Besides his career, he also spoke about the current topics of the sport. One of the most prominent involves Saudi Arabia and their potential investment in tennis via its sovereign wealth fund. ATP CEO Andrea Gaudenzi said he has held ‘positive’ talks with representatives in recent weeks. Meanwhile, WTA Chief Steve Simon visited the country earlier this year.
“It is always well received when you have different people come into tennis. I think it’s great if they want to come. This is helping many people in low or big situations. I hope they can come,” Schwartzman commented.
“I think if we have new people and new tournaments. It’s a different era.” He added.
The tennis player is fully aware of the topic through his beloved football. Saudi Arabia’s investment fund was instrumental in the £300M takeover of Newcastle United and they are currently spending millions in recurring European players for their league.
Schwartzman is named after footballing great Diego Maradona and attended the World Cup last year where his home country triumphed under the guidance of Lionel Messi.
“It is a very good situation after the World Cup,” he said of Football back home. “Everyone is loving football again and has a good relationship with the players from the national team. I’m a big fan of football so it’s great.”
Back to tennis and Schwartzman is scheduled to return to action at Wimbledon on Wednesday where he will take on Jannik Sinner. It will be a stern challenge for somebody who hasn’t beaten a top-10 player since April 2022.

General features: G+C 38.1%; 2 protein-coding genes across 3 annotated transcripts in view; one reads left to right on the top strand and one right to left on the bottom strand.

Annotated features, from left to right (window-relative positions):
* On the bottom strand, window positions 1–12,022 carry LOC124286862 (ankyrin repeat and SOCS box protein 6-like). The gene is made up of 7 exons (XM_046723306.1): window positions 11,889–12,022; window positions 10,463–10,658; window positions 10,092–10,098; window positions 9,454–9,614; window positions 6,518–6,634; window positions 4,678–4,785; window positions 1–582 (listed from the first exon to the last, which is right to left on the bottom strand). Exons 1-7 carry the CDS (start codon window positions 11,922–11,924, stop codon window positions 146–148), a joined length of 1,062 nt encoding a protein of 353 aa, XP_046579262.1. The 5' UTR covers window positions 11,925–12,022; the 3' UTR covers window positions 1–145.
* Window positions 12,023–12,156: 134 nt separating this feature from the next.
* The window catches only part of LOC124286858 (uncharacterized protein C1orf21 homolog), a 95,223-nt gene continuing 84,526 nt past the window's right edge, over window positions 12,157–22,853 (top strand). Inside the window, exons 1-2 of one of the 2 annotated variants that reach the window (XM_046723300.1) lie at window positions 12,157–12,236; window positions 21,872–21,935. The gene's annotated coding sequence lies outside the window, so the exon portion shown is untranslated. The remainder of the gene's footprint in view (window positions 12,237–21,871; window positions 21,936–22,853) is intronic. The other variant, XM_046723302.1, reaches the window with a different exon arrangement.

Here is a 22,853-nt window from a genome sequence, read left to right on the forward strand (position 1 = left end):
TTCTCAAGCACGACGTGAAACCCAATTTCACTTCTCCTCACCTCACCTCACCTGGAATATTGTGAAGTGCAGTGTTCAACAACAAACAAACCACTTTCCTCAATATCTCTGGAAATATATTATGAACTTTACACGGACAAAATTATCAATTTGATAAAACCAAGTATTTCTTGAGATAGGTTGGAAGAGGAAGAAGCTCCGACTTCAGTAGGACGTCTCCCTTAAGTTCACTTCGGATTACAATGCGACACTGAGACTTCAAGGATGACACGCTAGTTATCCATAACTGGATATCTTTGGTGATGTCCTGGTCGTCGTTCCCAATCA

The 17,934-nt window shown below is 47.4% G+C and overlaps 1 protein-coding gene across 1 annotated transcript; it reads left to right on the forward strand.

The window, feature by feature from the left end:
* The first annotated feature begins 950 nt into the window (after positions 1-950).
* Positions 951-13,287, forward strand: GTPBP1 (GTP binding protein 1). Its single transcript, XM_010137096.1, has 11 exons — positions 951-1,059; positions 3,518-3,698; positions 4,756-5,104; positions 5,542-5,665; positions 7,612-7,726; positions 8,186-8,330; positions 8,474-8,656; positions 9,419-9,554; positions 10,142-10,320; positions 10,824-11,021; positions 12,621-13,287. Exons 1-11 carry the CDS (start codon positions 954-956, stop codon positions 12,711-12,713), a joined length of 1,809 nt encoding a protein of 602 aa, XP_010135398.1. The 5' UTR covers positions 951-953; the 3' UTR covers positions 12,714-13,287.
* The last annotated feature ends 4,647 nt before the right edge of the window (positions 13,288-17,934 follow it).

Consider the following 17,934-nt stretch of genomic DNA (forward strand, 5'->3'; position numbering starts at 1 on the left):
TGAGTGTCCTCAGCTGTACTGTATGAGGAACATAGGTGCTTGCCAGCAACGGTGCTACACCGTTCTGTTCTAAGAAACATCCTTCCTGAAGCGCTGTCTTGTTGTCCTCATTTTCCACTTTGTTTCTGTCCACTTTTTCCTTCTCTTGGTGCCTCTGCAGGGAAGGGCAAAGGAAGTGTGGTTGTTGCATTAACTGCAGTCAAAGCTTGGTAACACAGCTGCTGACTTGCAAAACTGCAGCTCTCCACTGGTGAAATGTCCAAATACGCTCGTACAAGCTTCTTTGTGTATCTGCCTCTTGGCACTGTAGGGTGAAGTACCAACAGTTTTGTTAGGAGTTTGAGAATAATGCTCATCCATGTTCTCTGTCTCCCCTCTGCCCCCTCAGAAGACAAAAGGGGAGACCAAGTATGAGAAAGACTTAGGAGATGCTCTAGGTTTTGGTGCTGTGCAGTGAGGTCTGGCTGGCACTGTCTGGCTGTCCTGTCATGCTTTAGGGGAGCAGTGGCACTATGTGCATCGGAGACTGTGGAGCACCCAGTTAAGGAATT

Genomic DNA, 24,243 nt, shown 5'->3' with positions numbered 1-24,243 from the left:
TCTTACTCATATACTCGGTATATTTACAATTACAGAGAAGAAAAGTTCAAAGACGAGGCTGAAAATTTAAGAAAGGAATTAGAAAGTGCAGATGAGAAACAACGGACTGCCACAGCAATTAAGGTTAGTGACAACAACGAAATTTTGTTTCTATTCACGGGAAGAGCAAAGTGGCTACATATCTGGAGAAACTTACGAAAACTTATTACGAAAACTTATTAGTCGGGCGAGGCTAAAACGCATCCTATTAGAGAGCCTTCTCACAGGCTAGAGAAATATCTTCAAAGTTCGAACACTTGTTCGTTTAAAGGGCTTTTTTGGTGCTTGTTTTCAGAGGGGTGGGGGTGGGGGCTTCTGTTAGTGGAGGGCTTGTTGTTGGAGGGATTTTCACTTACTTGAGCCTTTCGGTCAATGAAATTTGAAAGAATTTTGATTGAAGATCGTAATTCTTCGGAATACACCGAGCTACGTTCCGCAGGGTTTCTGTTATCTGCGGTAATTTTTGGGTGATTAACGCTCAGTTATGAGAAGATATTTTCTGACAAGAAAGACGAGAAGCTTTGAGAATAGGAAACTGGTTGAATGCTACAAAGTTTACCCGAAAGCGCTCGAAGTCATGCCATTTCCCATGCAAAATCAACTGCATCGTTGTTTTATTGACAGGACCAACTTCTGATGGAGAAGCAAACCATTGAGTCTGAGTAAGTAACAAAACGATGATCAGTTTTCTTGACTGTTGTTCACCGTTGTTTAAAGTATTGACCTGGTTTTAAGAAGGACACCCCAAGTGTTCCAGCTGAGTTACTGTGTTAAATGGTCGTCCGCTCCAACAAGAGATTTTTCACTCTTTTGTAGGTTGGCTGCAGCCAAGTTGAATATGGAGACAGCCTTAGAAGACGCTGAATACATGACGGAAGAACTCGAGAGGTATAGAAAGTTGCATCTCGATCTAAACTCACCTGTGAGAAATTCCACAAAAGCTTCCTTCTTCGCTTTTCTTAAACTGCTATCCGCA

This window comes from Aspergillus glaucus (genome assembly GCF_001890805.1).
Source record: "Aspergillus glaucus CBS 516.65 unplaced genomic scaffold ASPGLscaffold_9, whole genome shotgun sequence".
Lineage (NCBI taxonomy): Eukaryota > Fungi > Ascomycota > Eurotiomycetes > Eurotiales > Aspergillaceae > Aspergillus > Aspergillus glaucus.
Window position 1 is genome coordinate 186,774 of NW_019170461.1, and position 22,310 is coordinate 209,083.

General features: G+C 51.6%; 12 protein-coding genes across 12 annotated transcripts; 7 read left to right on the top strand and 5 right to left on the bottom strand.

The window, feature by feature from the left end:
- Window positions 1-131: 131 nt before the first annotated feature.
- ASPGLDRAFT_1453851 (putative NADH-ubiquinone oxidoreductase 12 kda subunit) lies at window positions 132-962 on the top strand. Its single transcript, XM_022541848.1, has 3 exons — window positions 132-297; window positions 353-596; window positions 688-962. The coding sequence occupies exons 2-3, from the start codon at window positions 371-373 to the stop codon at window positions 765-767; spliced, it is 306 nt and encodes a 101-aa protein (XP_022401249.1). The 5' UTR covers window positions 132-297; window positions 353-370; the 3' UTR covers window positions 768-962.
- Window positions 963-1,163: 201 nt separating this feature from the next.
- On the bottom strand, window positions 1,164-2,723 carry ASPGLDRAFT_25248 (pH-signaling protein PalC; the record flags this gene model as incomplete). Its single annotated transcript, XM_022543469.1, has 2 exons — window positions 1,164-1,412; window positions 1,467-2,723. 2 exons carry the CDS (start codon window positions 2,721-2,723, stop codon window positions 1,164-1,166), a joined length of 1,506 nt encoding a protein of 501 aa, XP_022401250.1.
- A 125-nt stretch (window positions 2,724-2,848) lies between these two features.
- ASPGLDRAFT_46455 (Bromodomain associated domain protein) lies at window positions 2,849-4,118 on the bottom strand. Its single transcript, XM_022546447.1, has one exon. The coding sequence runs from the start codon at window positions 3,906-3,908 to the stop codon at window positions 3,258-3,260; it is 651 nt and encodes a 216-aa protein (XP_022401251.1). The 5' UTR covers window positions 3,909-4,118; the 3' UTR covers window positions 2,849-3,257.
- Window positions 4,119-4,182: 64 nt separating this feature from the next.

“Sinner is a great player. He had a very good match. I hope to do well but let’s see if I have any chance.” He concluded.
Regardless of the outcome of his next clash, Schwartzman is entering a new stage of his career. He may no longer be at the top of the sport but he has chosen to embrace it rather than run away from that reality. That has to be commended.
Team World One Win Away From Victory in Laver Cup
Team World take a huge 10-2 lead over Team Europe heading into the final day
After losing the first four editions of the Laver Cup, Team World look set to win the event for a second time as the event reaches its conclusion tomorrow.
Team World Captain John McEnroe was thrilled with the day’s results but warned against complacency: “We’re just going to keep doing what we’re doing. The job’s not done but we’re pretty close.”
American duo Taylor Fritz and Frances Tiafoe both earned straight sets wins over Andrey Rublev and Hubert Hurkacz, while Felix Auger-Aliassime and Ben Shelton beat Hurkacz and Gael Monfils.
“I want to play well for the guys,” said Tiafoe after his singles victory. “I played really well tonight. Just being in a team environment is so foreign to us as tennis players, it’s such an individual sport.”
After winning his third singles match in three appearances at the Laver Cup, Fritz was also motivated to do well:
“Yesterday, all the guys played really well. I felt that and wanted to come out on court and show what I can do. That definitely motivated me. Any type of team environment, I feel like it always elevates my game. I feel like my record in team events is really strong because I have a team cheering for me. I get pumped up. I’m excited to play for them. It just adds more pressure and fire to it. I think I play better in those situations.”